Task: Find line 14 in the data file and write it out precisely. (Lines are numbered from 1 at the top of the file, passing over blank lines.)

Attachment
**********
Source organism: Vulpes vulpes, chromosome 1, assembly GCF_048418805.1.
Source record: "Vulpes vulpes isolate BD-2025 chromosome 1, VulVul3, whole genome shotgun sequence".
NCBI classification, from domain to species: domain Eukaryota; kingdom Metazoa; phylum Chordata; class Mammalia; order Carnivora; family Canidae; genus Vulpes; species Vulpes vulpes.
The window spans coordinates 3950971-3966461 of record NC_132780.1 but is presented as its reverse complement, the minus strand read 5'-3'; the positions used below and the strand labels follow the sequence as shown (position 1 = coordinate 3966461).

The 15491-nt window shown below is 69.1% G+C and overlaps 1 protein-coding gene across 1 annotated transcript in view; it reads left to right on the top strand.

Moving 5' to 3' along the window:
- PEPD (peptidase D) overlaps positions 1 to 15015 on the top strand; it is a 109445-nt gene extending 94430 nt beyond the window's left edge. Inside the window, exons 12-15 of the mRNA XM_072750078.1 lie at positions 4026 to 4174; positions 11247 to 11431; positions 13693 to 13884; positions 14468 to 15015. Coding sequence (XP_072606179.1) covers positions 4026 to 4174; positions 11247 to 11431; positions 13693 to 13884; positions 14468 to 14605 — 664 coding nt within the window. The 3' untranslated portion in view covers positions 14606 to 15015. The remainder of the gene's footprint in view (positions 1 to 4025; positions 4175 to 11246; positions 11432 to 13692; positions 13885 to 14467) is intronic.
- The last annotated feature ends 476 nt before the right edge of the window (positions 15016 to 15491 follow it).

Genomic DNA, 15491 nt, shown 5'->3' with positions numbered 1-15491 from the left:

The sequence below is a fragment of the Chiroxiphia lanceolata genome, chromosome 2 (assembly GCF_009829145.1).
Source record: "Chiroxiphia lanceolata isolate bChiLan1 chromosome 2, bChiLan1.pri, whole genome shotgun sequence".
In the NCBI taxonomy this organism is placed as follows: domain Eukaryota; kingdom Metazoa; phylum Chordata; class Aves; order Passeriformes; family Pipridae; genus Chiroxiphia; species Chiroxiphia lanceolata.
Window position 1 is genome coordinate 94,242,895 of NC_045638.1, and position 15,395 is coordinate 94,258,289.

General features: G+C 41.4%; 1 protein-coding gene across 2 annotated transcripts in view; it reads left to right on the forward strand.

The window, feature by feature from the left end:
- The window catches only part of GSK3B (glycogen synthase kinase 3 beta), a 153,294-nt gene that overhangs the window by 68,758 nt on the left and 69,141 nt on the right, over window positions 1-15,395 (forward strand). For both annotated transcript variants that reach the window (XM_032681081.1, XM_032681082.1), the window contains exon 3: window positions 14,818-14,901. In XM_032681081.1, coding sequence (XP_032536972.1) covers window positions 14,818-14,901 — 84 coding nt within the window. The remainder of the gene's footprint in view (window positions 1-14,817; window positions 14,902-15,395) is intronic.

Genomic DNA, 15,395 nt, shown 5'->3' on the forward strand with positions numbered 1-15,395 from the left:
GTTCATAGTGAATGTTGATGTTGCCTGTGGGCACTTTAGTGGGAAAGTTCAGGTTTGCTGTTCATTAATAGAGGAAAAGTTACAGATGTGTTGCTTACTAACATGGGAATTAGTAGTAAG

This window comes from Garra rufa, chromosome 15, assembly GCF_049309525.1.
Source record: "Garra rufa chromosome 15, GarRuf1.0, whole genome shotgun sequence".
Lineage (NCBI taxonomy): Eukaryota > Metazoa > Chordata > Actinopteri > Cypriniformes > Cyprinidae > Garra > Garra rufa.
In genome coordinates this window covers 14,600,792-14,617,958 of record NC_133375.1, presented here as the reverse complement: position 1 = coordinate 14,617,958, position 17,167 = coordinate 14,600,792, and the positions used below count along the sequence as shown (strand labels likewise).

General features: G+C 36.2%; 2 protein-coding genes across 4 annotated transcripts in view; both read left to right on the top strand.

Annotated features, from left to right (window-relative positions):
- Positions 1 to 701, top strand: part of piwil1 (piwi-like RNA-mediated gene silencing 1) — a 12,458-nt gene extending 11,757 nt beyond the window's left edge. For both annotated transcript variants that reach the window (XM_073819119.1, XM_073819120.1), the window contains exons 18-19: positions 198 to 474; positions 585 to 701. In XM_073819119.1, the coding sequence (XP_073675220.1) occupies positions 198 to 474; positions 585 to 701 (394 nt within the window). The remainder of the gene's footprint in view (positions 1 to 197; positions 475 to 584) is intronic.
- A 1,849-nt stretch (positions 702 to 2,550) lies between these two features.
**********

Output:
General features: G+C 41.4%; 1 protein-coding gene across 2 annotated transcripts in view; it reads left to right on the forward strand.